So "grease up all the required points in the 2:1 gear" - generally oiling up would be the driver's responsibility, but drivers don't generally use grease: that becomes the responsibility of the shed fitter. So the difference between, say, a Thompson and a Gresley pacific would be that the driver would oil up three sets of motion on the Thompson, but he would oil two sets of motion on the Gresley and, assuming it is grease lubricated, the shed fitter would do the combination gear to a pre-defined schedule.

    I don't know if that necessarily invalidates your argument exactly, but if your argument is about the difficulties of getting a relatively untrained person to prep a loco, you'd need to establish whose responsibility it actually was and then determine that the LNER lost skills in those trades.

    The other point that strikes me: was there evidence that the LNER lost people skilled in loco preparation? There's more to it than just oiling the requisite points; a lot of observation that comes only with experience. But equally, most top link drivers at that time were in their 50s or older, and unlikely to be taken away for more vital war work. So was the LNER really facing a shortage of people to prep engines that meant it had to be done by less experienced staff? If so, who was driving the trains? You mention up thread the loss of 60,000 "trained maintenance staff" - do you have evidence as to what grades they were doing? Certainly many railwaymen were in protected occupations, so I wonder if that number is more representative of unskilled and semi-skilled labour rather than skilled: goods clerks, porters, shunters and the like were probably more replaceable than shed fitters and drivers. (My grandmother was one of many women who worked on the railways during the war to release male workers to the armed forces, but it was in a goods yard loading and sheeting wagons, which I suspect is rather easier to teach in a hurry than preparing locos).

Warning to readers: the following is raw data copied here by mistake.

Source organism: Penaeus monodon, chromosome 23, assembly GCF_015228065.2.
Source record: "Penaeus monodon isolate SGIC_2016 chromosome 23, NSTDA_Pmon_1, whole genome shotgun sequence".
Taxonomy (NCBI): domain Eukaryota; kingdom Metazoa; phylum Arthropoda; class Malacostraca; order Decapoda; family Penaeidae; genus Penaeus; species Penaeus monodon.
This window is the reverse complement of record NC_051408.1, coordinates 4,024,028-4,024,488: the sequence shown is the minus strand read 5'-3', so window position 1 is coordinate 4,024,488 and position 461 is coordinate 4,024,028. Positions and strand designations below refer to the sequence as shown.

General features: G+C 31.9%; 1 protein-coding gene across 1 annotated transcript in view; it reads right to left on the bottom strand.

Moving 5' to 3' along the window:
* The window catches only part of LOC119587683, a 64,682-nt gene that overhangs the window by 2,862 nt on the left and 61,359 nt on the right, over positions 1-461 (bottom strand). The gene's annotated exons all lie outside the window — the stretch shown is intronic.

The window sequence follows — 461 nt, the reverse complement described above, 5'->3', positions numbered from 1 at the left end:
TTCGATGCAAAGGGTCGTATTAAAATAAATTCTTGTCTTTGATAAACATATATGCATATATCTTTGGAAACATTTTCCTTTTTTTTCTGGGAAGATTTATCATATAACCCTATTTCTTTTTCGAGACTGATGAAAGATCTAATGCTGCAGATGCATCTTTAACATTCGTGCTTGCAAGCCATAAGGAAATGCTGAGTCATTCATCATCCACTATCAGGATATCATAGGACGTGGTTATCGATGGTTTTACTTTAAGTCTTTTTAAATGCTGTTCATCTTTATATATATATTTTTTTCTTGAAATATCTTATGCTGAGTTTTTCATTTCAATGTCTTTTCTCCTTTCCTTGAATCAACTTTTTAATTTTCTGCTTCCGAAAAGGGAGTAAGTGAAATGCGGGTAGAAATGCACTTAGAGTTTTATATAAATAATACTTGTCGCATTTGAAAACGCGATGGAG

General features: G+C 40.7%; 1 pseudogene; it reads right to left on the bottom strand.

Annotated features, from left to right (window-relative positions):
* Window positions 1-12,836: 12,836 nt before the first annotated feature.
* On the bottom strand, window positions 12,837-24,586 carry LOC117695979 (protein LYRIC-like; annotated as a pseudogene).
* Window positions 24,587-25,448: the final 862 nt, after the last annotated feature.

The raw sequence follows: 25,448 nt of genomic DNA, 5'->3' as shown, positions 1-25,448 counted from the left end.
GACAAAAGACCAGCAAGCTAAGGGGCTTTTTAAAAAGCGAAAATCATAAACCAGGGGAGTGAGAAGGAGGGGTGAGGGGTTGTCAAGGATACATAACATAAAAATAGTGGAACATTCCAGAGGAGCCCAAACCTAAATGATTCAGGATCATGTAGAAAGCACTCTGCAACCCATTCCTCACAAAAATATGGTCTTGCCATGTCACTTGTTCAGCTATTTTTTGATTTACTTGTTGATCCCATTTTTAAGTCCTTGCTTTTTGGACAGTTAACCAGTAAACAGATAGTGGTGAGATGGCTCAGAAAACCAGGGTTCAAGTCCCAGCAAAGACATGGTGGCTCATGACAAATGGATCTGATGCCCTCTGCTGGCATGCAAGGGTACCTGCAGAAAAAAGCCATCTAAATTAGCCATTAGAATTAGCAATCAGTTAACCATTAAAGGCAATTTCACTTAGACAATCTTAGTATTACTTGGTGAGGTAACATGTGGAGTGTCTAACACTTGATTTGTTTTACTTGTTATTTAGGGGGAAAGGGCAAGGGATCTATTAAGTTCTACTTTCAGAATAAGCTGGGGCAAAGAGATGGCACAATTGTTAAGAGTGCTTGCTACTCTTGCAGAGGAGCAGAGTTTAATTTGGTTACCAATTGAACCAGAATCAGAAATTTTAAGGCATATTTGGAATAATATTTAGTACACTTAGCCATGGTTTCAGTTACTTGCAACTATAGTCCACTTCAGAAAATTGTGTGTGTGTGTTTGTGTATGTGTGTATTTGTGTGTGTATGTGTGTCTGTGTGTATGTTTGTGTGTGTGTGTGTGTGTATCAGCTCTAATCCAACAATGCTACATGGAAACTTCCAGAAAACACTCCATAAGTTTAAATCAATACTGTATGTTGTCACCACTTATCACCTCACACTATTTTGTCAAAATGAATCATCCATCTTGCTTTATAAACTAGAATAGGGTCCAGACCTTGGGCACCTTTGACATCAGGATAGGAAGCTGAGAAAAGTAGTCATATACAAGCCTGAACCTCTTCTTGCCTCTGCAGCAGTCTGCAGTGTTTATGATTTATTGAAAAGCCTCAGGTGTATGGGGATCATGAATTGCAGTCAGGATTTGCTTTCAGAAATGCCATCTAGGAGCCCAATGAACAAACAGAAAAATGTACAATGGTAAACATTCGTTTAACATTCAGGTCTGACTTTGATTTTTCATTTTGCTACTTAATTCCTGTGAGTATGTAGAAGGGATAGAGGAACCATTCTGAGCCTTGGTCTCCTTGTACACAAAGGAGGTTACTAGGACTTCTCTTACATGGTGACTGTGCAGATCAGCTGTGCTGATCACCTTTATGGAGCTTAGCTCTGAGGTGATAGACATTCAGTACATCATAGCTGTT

(Another example of the fitter vs driver part of loco prep: on the original (first ten) Bulleid Merchant Navies, the reverser was in an incredibly restricted space under the boiler (it later moved). Steam reversers are generally reliable, but you do have to ensure the locking cylinder is full of oil with no air bubbles. That job was done by shed fitters rather than drivers, but tended to be skipped on the early Merchant Navies because of the poor access; that I believe is one of the main reasons why the class got a reputation for not being able to be reliably notched up, that is frequently ascribed to the valve gear but was more likely due to air in the reverser locking cylinders).